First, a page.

Ferdinand Berthoud Chronométrie FB 2RE
The Ferdinand Berthoud Chronométrie FB 2RE is the latest creation from the high-end Swiss brand based in the Val-de-Travers region. It perpetuates the brand’s reputation for making high-precision timepieces infused with technical virtuosity, peerless finishing and eye-catching aesthetics.
Ferdinand Berthoud is widely regarded as one of horology’s greatest figures. Born in the Val-de-Travers region of Switzerland in 1727, his achievements are legendary.
In 1752, Ferdinand Berthoud submitted an equation clock, marked with leap years, to the French Royal Academy of Sciences. This showcased his immense horological talent and provided a foretaste of what was to come. Later, Berthoud chose to focus his attention on measuring longitude as there were huge financial rewards for developing a suitable means of determining a ship’s position at sea.
For example, the British Board of Longitude, formed after parliament passed the Longitude Act 1714, offered a prize of £20,000 to any person who could invent a means of finding longitude to an accuracy of 30 miles after a six-week voyage to the West Indies. John Harrison was the first person to create a marine chronometer and received a partial reward. However, he would continued in his pursuit of improved chronometry, releasing further marine chronometers and receiving additional awards throughout his life.
France also wanted a suitable means of measuring longitude at sea and Berthoud pursued this objective with unwavering zeal. Part of this remit was to ensure absolute precision as a lack of accuracy could lead to a ship striking rocks or other marine obstacles with potentially grave consequences.
In 2015, the name Chronométrie Ferdinand Berthoud was revived and, from the outset, dazzled aficionados with its technical virtuosity. The inaugural model, the FB1, successfully combined ground-breaking complications, peerless finishing and alluring aesthetics. But, most pertinently of all, this watch featured numerous systems that delivered a high level of precision.
Since the release of the FB1, the high-end Swiss Maison has released further models, all different but each sharing the same obsession for precision that defined the life of Monsieur Berthoud back in the 18th century.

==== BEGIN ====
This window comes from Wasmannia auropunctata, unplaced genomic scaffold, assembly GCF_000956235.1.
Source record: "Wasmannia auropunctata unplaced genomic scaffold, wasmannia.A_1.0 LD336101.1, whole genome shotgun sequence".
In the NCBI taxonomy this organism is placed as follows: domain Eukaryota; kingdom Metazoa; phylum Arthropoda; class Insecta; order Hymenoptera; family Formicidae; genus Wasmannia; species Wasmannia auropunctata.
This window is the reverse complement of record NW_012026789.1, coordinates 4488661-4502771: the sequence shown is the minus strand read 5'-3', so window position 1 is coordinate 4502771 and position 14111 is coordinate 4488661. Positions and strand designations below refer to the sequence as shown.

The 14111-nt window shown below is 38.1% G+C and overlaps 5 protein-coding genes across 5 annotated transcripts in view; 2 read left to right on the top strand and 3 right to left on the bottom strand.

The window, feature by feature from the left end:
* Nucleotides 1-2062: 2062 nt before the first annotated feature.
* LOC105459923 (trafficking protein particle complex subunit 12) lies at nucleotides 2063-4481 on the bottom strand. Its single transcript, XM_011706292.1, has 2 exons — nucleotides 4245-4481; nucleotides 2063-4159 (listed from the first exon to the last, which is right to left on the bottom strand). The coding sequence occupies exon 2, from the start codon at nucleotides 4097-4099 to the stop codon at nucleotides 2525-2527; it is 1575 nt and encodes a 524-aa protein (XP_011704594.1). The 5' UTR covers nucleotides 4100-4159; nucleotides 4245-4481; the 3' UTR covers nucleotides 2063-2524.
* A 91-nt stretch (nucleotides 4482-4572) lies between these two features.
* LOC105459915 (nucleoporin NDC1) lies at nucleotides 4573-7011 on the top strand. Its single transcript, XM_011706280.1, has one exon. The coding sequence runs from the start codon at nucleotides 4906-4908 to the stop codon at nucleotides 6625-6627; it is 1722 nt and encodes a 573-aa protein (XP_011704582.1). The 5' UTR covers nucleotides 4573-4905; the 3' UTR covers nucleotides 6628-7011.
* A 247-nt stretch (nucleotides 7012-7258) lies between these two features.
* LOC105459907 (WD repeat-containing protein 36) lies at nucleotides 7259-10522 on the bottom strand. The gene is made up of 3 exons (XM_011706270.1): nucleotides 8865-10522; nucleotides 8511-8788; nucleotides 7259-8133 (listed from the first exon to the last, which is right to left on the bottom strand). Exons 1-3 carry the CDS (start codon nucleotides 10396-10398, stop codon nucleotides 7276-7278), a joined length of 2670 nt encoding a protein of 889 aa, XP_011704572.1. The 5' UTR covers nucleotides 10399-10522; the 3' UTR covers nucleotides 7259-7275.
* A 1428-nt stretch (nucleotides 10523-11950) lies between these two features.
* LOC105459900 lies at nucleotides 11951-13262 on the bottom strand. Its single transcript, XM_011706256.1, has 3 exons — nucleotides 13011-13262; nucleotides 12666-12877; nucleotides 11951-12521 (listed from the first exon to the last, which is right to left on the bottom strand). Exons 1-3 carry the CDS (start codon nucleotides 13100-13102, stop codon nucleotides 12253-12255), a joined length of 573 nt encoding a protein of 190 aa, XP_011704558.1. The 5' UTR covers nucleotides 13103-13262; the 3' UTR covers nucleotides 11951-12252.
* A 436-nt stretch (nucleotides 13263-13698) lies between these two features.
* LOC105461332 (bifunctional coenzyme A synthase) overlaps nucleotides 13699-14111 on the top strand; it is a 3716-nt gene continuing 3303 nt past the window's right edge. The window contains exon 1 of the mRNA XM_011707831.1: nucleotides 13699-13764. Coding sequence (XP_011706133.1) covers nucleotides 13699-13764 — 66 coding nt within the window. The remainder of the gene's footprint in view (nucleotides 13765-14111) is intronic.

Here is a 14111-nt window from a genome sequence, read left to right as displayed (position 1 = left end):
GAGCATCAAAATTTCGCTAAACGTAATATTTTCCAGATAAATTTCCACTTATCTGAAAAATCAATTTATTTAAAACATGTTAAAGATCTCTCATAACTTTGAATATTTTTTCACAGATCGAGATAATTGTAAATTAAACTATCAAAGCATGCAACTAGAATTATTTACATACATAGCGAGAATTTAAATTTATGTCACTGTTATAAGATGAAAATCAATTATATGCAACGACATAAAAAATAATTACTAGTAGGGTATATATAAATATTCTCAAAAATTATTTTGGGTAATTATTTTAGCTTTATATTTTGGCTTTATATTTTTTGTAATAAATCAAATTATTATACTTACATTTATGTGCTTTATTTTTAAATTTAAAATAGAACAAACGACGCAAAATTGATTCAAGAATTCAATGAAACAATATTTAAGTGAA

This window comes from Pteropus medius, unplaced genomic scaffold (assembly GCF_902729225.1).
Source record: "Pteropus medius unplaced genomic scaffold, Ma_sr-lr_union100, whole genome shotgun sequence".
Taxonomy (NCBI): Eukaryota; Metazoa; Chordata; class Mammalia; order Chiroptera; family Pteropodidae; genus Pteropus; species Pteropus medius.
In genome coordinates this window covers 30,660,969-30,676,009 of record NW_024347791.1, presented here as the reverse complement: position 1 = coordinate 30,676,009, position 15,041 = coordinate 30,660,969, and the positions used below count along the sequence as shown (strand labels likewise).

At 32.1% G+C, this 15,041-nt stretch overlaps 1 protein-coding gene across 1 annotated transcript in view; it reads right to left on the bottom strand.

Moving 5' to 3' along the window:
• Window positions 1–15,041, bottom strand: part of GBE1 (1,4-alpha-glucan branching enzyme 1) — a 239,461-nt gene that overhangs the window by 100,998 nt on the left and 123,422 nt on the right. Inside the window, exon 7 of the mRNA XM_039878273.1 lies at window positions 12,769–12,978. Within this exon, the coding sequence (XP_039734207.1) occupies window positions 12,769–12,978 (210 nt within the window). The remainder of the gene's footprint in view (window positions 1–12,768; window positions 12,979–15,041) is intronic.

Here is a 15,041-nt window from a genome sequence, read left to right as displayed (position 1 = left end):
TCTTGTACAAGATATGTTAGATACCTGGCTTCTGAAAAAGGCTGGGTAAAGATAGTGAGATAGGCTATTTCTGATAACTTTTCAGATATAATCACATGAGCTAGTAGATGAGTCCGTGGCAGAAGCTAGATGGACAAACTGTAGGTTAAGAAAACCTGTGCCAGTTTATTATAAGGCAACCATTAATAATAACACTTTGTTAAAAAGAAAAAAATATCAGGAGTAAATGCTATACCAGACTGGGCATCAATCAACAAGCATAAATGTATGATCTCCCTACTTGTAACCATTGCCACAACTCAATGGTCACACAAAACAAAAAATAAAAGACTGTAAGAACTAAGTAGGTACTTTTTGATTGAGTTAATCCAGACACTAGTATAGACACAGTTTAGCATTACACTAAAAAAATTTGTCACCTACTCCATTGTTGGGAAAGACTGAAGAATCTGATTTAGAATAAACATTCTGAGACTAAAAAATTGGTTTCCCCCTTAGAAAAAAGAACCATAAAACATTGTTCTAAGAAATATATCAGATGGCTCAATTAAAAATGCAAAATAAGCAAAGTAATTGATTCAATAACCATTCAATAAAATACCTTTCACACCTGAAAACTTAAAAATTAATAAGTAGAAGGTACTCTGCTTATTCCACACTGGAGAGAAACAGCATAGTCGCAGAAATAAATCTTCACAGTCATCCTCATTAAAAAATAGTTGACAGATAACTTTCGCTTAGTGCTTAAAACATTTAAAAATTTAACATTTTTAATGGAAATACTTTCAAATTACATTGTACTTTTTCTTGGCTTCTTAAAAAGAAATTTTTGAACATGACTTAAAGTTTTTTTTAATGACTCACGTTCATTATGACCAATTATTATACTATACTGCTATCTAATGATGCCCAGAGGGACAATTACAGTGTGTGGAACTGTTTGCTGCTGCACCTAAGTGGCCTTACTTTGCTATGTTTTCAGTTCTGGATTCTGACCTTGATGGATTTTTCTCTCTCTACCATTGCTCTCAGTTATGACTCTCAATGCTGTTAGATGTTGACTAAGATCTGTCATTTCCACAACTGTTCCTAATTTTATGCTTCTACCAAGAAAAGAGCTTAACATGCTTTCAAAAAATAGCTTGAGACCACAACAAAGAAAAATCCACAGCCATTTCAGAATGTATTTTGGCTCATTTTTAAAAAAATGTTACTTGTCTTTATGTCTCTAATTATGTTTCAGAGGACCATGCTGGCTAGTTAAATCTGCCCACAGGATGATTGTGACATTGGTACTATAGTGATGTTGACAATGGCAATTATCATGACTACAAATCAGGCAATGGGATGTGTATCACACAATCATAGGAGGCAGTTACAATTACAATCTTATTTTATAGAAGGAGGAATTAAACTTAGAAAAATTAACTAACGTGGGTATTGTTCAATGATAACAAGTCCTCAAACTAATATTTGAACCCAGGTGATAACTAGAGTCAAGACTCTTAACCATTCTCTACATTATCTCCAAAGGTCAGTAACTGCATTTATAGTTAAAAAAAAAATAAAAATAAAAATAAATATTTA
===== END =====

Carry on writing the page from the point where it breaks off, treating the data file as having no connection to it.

The new Ferdinand Berthoud Chronométrie FB 2RE upholds the firm’s reputation for precision and peerless finishing, however, it eschews the octagonal cases of its forebears, in favour of a round housing. The watch is equipped with a fusee and chain transmission, remontoir d’égalité and stopwork system. These features collectively ensure the force delivered to the balance is constant, providing a consistent amplitude, thereby augmenting precision. Furthermore, this new model features a plethora of additional refinements. It is, without question, a technical tour de force deserving of numerous plaudits and prizes.
The brand’s press release (August 2020)
The early 18th century was marked by the conquest of the oceans. England and France were engaged in an all-out battle to develop a means of calculating longitude during sea voyages: literally a garde-temps or timekeeper. Many renowned watchmakers experimented with new techniques in order to develop a reliable and accurate measuring instrument, whose operation had to withstand the pitching and rolling of ships as well as changes in temperature.
In 1770, following the success of the sea trials in 1768-1769 of Marine Clocks No. 6 and No. 8, Ferdinand Berthoud was awarded the envied title of “Clockmaker and Mechanic by appointment to the French King and Navy” under Louis XV and received a royal commission for 20 Marine Clocks which were to be used during the numerous cartographic and hydrographic surveys that were undertaken in the late 18th century.
To celebrate the 250th anniversary of this major scientific breakthrough that has left an indelible imprint on history, Chronométrie Ferdinand Berthoud presents a new emblematic collection: the Chronomètre FB 2RE. This model pays tribute to the genius of Ferdinand Berthoud, as revealed in the extraordinary Marine Clock No. 6. Inspired by its architecture and design, it introduces a new movement, a symbol of excellence and chronometric precision: Calibre FB-RE.FC with remontoir d’égalité, often referred to in English watchmaking parlance as a remontoire.
Once again, Chronométrie Ferdinand Berthoud is creating an exceptional contemporary timepiece deeply rooted in Ferdinand Berthoud’s legacy. This new top-of-the-range wrist chronometer benefits from the latest technological advances, while paying tribute to the master watchmaker, a trailblazer in his own era.
A new modular case
As described by Ferdinand Berthoud in his Traité des horloges marines (Treatise on Marine Clocks) published in Paris in 1773, the mechanisms of Marine Clocks are protected by a cylindrical copper drum, itself held in a horizontal position by a gimbal suspension system that he invented.
The case of the Chronomètre FB 2RE picks up the shape of these Marine Clocks and this modular construction. The movement is installed in a cylindrical container made of 18-carat gold and water-resistant to 30 metres. Short, tapering all-of-piece lugs are solidly secured to the case by stylised bolts and ensure the Chronomètre FB 2RE smoothly moulds the contours of the wrist.
A large panoramic window appears at 10 o’clock along the case middle in a screw-down frame and reveals the movement’s pillar-type architecture, as well as the barrel and its chain.